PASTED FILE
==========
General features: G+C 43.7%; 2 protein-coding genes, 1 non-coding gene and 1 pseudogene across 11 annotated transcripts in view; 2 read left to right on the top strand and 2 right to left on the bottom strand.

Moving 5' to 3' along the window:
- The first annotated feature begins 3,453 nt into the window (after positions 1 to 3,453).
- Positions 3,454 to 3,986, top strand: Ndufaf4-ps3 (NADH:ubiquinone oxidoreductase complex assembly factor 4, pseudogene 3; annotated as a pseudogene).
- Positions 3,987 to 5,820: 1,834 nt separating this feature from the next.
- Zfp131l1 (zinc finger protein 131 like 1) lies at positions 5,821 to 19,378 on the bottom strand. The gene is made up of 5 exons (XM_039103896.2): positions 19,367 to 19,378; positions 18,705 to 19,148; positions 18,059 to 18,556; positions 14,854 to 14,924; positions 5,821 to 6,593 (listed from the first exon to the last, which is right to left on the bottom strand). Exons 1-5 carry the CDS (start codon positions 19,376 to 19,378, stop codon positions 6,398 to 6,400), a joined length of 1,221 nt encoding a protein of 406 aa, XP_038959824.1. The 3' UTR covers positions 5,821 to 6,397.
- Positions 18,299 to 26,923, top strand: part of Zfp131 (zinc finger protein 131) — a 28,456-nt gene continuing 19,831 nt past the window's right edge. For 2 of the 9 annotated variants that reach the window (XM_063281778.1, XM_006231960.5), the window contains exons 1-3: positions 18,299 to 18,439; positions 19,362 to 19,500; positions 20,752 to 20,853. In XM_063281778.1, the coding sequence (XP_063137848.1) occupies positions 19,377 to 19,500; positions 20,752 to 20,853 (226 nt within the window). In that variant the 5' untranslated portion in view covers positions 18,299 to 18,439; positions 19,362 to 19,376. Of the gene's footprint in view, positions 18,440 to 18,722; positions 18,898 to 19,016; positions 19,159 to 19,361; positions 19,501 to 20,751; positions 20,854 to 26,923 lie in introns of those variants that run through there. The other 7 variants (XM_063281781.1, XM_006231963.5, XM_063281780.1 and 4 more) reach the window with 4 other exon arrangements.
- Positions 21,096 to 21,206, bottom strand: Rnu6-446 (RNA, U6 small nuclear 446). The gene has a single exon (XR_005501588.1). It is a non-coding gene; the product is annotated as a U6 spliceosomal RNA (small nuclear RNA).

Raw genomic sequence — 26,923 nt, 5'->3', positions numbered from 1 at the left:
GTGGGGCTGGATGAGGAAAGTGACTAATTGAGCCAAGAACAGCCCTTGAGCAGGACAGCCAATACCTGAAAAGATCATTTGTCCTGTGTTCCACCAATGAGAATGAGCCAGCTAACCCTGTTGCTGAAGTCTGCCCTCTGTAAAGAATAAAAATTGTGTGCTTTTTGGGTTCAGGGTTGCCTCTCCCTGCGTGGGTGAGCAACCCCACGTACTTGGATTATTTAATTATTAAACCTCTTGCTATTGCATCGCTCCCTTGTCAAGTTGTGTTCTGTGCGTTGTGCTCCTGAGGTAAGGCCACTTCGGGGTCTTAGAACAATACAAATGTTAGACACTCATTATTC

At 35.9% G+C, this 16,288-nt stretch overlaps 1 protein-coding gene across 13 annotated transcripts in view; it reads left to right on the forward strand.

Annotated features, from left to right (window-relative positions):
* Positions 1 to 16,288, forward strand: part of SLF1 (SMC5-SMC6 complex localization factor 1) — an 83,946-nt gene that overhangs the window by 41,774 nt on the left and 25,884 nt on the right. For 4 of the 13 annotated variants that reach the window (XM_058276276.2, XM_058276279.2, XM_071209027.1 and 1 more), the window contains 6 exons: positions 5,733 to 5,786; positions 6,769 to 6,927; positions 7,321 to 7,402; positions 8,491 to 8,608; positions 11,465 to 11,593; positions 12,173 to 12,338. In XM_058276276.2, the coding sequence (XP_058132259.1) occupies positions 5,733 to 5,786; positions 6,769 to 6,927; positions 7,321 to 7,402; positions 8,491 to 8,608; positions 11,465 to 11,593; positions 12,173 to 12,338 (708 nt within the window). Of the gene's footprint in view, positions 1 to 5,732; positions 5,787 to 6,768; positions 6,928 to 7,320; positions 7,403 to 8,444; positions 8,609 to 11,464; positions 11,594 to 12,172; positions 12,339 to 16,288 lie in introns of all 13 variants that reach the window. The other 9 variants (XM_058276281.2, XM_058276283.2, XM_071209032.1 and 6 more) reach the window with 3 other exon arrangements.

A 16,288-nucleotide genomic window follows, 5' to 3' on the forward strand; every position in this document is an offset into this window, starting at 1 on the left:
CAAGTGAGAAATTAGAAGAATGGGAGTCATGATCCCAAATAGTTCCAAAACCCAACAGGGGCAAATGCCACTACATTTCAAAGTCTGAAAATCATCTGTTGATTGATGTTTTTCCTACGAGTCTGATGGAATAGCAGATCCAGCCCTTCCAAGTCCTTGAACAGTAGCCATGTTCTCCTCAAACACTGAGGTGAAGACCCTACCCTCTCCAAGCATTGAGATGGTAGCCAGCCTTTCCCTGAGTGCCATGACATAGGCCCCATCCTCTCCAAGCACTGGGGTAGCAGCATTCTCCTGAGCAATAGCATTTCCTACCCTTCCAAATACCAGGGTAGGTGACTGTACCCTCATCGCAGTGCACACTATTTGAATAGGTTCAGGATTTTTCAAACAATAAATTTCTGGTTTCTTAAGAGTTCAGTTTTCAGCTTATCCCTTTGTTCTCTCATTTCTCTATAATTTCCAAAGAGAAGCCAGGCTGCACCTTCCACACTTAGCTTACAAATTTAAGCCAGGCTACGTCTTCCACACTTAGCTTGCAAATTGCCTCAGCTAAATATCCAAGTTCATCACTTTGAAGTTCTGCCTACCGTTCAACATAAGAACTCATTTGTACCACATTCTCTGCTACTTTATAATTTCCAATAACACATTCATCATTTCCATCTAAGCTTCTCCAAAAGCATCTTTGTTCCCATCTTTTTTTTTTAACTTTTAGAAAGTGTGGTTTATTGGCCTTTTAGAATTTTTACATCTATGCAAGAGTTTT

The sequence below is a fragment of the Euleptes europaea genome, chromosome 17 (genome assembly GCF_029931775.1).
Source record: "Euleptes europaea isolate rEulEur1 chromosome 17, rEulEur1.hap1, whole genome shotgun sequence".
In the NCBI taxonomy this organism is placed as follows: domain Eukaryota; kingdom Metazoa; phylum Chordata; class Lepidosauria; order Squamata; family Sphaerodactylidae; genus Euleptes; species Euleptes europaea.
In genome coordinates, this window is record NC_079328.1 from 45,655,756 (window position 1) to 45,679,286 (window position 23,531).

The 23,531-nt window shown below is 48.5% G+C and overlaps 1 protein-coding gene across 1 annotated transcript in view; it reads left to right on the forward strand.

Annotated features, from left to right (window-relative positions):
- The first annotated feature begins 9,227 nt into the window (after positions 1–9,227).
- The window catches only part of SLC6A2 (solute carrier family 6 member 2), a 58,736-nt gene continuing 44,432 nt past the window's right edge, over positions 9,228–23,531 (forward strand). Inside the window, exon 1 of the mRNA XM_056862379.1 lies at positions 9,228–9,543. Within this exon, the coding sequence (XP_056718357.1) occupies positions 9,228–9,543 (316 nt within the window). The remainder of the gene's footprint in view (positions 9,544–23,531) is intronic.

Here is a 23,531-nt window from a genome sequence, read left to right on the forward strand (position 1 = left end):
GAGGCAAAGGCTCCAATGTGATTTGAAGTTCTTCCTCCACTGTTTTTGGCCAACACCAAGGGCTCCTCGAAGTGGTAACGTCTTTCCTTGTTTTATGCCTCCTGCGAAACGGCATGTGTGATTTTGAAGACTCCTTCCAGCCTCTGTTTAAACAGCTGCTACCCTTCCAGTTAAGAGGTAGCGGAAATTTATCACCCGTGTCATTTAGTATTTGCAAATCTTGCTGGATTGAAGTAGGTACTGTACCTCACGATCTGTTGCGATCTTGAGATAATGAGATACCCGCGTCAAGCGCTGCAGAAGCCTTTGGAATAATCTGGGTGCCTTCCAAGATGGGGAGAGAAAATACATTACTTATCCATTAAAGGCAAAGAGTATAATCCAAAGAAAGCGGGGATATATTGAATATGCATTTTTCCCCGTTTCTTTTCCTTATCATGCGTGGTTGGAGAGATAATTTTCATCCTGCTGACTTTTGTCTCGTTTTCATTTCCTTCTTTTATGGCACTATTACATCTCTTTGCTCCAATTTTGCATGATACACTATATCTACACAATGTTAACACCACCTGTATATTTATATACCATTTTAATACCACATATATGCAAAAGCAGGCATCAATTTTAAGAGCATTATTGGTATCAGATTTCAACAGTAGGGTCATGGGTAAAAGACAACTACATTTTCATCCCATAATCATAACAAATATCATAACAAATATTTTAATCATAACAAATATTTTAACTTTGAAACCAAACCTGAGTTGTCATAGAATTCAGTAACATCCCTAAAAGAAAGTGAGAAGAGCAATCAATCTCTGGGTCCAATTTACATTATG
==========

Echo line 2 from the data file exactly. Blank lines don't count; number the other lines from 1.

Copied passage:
Moving 5' to 3' along the window: